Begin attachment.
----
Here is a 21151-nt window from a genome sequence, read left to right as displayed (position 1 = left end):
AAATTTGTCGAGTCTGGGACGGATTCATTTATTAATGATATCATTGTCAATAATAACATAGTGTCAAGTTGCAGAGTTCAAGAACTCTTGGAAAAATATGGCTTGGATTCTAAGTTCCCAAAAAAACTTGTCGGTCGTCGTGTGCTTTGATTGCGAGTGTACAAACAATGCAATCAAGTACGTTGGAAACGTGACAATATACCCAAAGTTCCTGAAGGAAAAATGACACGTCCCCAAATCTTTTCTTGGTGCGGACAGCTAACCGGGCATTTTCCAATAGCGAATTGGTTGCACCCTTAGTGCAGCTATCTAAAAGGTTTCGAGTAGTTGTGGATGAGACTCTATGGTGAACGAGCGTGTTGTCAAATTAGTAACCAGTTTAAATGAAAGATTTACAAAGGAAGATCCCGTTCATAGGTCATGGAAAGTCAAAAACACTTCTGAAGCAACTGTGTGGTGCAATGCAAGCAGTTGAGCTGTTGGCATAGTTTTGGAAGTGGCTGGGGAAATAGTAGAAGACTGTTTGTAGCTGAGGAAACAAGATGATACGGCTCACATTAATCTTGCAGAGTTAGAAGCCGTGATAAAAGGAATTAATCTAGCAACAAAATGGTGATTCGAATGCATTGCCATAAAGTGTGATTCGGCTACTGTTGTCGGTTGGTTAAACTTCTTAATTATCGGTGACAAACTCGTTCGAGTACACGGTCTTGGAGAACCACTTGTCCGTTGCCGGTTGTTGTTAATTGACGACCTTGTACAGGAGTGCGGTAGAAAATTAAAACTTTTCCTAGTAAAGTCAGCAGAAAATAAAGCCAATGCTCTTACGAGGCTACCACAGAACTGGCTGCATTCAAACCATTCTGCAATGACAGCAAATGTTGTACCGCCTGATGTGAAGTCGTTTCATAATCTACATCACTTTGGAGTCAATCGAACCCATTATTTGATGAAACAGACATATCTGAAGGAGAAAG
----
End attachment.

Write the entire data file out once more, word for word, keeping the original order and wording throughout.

Here is a 21151-nt window from a genome sequence, read left to right as displayed (position 1 = left end):
AAATTTGTCGAGTCTGGGACGGATTCATTTATTAATGATATCATTGTCAATAATAACATAGTGTCAAGTTGCAGAGTTCAAGAACTCTTGGAAAAATATGGCTTGGATTCTAAGTTCCCAAAAAAACTTGTCGGTCGTCGTGTGCTTTGATTGCGAGTGTACAAACAATGCAATCAAGTACGTTGGAAACGTGACAATATACCCAAAGTTCCTGAAGGAAAAATGACACGTCCCCAAATCTTTTCTTGGTGCGGACAGCTAACCGGGCATTTTCCAATAGCGAATTGGTTGCACCCTTAGTGCAGCTATCTAAAAGGTTTCGAGTAGTTGTGGATGAGACTCTATGGTGAACGAGCGTGTTGTCAAATTAGTAACCAGTTTAAATGAAAGATTTACAAAGGAAGATCCCGTTCATAGGTCATGGAAAGTCAAAAACACTTCTGAAGCAACTGTGTGGTGCAATGCAAGCAGTTGAGCTGTTGGCATAGTTTTGGAAGTGGCTGGGGAAATAGTAGAAGACTGTTTGTAGCTGAGGAAACAAGATGATACGGCTCACATTAATCTTGCAGAGTTAGAAGCCGTGATAAAAGGAATTAATCTAGCAACAAAATGGTGATTCGAATGCATTGCCATAAAGTGTGATTCGGCTACTGTTGTCGGTTGGTTAAACTTCTTAATTATCGGTGACAAACTCGTTCGAGTACACGGTCTTGGAGAACCACTTGTCCGTTGCCGGTTGTTGTTAATTGACGACCTTGTACAGGAGTGCGGTAGAAAATTAAAACTTTTCCTAGTAAAGTCAGCAGAAAATAAAGCCAATGCTCTTACGAGGCTACCACAGAACTGGCTGCATTCAAACCATTCTGCAATGACAGCAAATGTTGTACCGCCTGATGTGAAGTCGTTTCATAATCTACATCACTTTGGAGTCAATCGAACCCATTATTTGATGAAACAGACATATCTGAAGGAGAAAG